Nobel Peace Prize 2018 1

Nobel Peace Prize 2018: Denis Mukwege and Nadia Murad awarded

When the chairman of the Norwegian Nobel Prize Committee, Berit Reis-Andersen, appeared in front of the press on Friday at 11 a.m. in Oslo, there was no top favorite for the 2018 Nobel Peace Prize. The protagonists of the peace talks in Korea were in discussion, as was the United Refugee Agency Nations. The names that Reis-Andersen then announced had not been mentioned together before - Nadia Murad and Denis Mukwege.

Both fight sexual violence against women, albeit in different parts of the world: the human rights activist Murad in Iraq and Syria, the doctor Mukwege in the Congo. But the problem as such now occurs wherever the increasingly frequent asymmetrical wars are breaking every boundary of civilization. But the two arenas where the dissolution of boundaries is taking on perhaps the worst forms at the moment are those where Murad and Mukwege work.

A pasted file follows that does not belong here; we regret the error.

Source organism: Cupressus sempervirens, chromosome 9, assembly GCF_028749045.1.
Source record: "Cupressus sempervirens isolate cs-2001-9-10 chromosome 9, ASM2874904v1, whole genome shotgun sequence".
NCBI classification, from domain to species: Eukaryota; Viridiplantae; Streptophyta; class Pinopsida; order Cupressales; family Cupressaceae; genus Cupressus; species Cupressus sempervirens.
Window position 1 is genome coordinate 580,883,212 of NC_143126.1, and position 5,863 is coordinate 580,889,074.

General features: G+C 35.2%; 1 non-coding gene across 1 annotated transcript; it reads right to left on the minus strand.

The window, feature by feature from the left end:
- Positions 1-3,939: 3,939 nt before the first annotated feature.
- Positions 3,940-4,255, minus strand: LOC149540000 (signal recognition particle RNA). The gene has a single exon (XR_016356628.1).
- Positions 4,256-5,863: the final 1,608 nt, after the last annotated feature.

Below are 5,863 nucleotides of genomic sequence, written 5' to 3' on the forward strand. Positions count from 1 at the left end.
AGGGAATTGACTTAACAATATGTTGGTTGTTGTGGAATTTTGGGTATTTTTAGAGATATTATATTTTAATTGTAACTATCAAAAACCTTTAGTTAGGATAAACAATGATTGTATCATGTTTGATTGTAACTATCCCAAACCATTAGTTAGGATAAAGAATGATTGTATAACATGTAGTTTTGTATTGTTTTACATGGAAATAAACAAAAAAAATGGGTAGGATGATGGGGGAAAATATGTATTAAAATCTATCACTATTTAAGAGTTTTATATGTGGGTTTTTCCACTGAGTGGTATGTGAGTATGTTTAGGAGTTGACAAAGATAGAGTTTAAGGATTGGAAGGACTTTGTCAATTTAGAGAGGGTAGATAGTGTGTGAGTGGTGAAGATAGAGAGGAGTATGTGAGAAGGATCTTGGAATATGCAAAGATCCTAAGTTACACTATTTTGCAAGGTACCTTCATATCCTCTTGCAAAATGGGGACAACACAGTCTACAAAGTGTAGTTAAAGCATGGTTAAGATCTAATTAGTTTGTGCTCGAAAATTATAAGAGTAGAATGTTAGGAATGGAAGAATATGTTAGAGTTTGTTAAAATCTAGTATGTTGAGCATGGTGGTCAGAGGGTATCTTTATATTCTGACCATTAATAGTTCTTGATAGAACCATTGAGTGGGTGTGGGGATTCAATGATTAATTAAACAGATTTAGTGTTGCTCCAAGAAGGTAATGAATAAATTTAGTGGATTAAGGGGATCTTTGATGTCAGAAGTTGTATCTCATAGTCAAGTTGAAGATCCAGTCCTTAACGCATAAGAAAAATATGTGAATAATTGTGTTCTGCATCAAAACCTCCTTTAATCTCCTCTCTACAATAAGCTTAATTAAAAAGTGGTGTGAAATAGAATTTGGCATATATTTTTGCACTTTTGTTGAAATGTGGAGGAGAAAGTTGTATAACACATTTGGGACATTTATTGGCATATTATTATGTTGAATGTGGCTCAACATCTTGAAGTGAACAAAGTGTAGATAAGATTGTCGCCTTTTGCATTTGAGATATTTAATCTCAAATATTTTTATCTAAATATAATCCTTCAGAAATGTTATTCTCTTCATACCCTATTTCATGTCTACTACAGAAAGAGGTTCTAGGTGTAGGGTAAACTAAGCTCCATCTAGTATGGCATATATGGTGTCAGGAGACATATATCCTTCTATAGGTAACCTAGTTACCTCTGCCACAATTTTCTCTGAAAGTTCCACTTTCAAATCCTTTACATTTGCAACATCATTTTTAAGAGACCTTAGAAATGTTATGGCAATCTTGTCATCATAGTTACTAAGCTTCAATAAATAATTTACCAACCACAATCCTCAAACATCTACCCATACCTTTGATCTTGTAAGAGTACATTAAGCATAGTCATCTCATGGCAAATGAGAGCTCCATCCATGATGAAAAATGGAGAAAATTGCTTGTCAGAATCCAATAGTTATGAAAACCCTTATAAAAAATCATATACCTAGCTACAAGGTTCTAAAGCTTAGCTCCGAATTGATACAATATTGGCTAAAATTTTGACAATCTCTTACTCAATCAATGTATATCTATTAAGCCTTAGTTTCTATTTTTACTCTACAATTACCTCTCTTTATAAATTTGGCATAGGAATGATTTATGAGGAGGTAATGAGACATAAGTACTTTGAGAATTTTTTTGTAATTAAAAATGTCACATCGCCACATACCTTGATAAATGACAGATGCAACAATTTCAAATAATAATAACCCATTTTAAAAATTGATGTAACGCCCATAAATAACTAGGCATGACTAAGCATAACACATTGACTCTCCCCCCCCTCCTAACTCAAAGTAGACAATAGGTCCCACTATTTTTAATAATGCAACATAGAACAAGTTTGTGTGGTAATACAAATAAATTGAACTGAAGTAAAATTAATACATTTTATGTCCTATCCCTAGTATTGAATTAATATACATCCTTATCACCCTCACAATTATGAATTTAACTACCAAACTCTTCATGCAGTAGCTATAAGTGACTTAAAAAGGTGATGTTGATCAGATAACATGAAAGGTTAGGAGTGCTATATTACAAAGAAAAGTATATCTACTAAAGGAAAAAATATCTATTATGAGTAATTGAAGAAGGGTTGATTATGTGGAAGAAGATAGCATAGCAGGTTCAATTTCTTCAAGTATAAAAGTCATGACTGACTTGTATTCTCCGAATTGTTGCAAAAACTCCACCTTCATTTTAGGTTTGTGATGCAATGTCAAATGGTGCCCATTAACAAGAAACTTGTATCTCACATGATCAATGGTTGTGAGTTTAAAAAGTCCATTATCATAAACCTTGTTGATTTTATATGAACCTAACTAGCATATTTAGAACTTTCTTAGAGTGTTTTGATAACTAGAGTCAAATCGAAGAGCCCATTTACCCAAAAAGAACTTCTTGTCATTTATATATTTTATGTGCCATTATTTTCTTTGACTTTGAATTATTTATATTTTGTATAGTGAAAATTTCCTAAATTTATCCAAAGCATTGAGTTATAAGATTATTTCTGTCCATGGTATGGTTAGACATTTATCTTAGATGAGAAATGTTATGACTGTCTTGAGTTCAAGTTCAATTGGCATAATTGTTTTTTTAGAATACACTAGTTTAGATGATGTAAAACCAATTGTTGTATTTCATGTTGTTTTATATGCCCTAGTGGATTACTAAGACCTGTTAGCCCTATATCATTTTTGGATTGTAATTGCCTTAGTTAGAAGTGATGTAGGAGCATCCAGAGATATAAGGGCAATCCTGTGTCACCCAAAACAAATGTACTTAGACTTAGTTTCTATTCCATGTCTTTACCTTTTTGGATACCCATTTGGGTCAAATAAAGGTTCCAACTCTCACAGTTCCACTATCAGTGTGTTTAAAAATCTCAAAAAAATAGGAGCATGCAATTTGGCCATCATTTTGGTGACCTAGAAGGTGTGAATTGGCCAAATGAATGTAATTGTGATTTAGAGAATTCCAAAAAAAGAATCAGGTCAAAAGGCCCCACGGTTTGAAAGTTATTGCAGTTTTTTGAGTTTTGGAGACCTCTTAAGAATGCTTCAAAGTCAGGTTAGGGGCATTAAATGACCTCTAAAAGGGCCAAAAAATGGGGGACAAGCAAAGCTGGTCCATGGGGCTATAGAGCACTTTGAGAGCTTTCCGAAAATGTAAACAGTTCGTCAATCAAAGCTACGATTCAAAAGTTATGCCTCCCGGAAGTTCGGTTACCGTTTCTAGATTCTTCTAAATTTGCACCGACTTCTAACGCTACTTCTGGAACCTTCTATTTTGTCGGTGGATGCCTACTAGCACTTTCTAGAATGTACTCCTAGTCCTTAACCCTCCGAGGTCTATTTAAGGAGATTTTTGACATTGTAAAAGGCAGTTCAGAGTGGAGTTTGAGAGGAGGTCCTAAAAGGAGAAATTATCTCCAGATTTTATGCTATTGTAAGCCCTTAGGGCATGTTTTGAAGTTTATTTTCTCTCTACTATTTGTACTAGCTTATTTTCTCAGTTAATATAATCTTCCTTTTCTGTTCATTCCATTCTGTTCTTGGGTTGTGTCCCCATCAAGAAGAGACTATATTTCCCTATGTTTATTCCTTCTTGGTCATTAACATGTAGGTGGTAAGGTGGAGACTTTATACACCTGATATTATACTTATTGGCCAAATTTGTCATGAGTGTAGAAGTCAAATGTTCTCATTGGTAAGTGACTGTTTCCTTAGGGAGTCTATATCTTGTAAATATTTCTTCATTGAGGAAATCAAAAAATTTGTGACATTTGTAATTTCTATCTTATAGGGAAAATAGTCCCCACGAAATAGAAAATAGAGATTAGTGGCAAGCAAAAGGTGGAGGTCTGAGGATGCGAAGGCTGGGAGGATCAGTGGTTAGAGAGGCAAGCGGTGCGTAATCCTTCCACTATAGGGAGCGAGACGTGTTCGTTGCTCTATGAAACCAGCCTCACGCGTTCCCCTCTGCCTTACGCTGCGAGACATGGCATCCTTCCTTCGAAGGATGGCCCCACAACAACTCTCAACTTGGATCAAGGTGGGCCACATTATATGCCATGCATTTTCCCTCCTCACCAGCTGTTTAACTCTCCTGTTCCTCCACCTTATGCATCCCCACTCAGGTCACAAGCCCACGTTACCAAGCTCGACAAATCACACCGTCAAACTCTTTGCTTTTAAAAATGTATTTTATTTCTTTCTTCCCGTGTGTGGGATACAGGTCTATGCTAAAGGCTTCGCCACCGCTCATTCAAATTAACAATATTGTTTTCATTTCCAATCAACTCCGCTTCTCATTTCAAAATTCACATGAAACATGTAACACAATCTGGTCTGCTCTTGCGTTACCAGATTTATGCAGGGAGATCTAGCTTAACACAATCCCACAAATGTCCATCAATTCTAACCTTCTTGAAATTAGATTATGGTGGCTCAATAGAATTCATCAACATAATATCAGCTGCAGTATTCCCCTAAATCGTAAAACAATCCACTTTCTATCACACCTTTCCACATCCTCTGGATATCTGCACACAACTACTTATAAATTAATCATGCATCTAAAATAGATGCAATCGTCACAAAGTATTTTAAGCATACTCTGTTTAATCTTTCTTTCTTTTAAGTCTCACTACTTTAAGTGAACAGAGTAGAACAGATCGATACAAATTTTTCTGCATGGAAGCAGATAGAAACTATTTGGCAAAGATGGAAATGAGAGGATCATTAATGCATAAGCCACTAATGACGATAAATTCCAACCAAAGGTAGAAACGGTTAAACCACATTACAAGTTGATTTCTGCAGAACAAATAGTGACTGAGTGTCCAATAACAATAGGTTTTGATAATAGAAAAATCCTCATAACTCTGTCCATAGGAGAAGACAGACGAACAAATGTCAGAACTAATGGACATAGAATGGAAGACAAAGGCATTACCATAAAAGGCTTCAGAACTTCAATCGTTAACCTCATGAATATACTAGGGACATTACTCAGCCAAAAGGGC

Both, the committee explained to the award winners, had contributed in their own way to “making sexual violence in war more visible so that the perpetrators can be brought to justice”.

IS murdered Murad's family

The war against women reached Nadia Murad when IS terrorists overran her home village of Kocho in northern Iraq on August 3, 2014. They locked all women and children in the village school. Through the windows of the school, those trapped saw the men outside being killed. The massacre lasted less than an hour and 3000 people were murdered by the terrorists. Murad lost her mother and six brothers that day; a total of 40 members of her family died.

The terrorists spared Murad's life - but only to take them prisoner. The extremists drove the women to Mosul in buses, where they were beaten, sold, tortured and raped. After three months, Murad managed to escape from Mosul, hidden under a kind of burqa. A Muslim family helped her. The now 25-year-old made it to a refugee camp in northern Iraq.